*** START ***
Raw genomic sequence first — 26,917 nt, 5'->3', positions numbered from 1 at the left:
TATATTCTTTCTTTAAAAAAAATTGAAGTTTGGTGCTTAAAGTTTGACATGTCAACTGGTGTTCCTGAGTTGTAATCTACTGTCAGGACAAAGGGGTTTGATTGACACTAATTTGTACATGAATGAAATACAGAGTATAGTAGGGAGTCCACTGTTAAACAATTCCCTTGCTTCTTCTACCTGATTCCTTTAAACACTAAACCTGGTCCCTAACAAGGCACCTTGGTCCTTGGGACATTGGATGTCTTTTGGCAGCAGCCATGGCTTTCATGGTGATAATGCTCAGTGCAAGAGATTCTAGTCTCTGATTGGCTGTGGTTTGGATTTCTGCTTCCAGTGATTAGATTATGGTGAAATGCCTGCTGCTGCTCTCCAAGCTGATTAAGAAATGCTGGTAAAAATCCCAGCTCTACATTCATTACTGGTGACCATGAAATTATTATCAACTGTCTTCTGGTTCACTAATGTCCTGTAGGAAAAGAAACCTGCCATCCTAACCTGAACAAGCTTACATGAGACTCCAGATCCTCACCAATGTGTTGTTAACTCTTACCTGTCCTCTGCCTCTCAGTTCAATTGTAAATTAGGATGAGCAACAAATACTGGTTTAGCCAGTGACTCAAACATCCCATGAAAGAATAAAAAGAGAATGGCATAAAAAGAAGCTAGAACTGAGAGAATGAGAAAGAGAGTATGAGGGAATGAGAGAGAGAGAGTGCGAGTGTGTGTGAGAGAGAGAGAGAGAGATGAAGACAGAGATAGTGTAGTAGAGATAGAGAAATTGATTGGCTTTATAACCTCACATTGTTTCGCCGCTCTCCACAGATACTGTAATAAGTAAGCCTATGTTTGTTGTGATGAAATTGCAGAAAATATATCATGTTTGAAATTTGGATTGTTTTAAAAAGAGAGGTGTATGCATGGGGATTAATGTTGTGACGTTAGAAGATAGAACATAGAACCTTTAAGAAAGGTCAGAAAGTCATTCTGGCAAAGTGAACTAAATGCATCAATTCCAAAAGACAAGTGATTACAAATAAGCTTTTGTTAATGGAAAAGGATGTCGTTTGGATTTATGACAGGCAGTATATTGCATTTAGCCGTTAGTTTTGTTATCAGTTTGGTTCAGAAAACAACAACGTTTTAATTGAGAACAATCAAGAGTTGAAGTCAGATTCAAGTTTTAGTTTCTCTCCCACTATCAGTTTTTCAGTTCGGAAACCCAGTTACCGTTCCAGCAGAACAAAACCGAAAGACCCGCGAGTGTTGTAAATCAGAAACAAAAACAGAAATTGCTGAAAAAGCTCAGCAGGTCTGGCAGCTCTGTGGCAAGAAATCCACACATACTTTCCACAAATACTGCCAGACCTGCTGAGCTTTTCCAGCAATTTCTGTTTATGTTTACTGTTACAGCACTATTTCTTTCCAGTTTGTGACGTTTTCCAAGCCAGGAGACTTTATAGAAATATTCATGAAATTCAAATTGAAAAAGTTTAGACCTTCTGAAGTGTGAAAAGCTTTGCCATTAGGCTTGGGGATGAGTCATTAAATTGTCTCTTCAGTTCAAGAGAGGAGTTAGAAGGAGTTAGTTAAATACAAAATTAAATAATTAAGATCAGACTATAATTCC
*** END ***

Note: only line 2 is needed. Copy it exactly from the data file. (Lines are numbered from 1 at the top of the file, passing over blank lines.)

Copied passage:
TATATTCTTTCTTTAAAAAAAATTGAAGTTTGGTGCTTAAAGTTTGACATGTCAACTGGTGTTCCTGAGTTGTAATCTACTGTCAGGACAAAGGGGTTTGATTGACACTAATTTGTACATGAATGAAATACAGAGTATAGTAGGGAGTCCACTGTTAAACAATTCCCTTGCTTCTTCTACCTGATTCCTTTAAACACTAAACCTGGTCCCTAACAAGGCACCTTGGTCCTTGGGACATTGGATGTCTTTTGGCAGCAGCCATGGCTTTCATGGTGATAATGCTCAGTGCAAGAGATTCTAGTCTCTGATTGGCTGTGGTTTGGATTTCTGCTTCCAGTGATTAGATTATGGTGAAATGCCTGCTGCTGCTCTCCAAGCTGATTAAGAAATGCTGGTAAAAATCCCAGCTCTACATTCATTACTGGTGACCATGAAATTATTATCAACTGTCTTCTGGTTCACTAATGTCCTGTAGGAAAAGAAACCTGCCATCCTAACCTGAACAAGCTTACATGAGACTCCAGATCCTCACCAATGTGTTGTTAACTCTTACCTGTCCTCTGCCTCTCAGTTCAATTGTAAATTAGGATGAGCAACAAATACTGGTTTAGCCAGTGACTCAAACATCCCATGAAAGAATAAAAAGAGAATGGCATAAAAAGAAGCTAGAACTGAGAGAATGAGAAAGAGAGTATGAGGGAATGAGAGAGAGAGAGTGCGAGTGTGTGTGAGAGAGAGAGAGAGAGATGAAGACAGAGATAGTGTAGTAGAGATAGAGAAATTGATTGGCTTTATAACCTCACATTGTTTCGCCGCTCTCCACAGATACTGTAATAAGTAAGCCTATGTTTGTTGTGATGAAATTGCAGAAAATATATCATGTTTGAAATTTGGATTGTTTTAAAAAGAGAGGTGTATGCATGGGGATTAATGTTGTGACGTTAGAAGATAGAACATAGAACCTTTAAGAAAGGTCAGAAAGTCATTCTGGCAAAGTGAACTAAATGCATCAATTCCAAAAGACAAGTGATTACAAATAAGCTTTTGTTAATGGAAAAGGATGTCGTTTGGATTTATGACAGGCAGTATATTGCATTTAGCCGTTAGTTTTGTTATCAGTTTGGTTCAGAAAACAACAACGTTTTAATTGAGAACAATCAAGAGTTGAAGTCAGATTCAAGTTTTAGTTTCTCTCCCACTATCAGTTTTTCAGTTCGGAAACCCAGTTACCGTTCCAGCAGAACAAAACCGAAAGACCCGCGAGTGTTGTAAATCAGAAACAAAAACAGAAATTGCTGAAAAAGCTCAGCAGGTCTGGCAGCTCTGTGGCAAGAAATCCACACATACTTTCCACAAATACTGCCAGACCTGCTGAGCTTTTCCAGCAATTTCTGTTTATGTTTACTGTTACAGCACTATTTCTTTCCAGTTTGTGACGTTTTCCAAGCCAGGAGACTTTATAGAAATATTCATGAAATTCAAATTGAAAAAGTTTAGACCTTCTGAAGTGTGAAAAGCTTTGCCATTAGGCTTGGGGATGAGTCATTAAATTGTCTCTTCAGTTCAAGAGAGGAGTTAGAAGGAGTTAGTTAAATACAAAATTAAATAATTAAGATCAGACTATAATTCC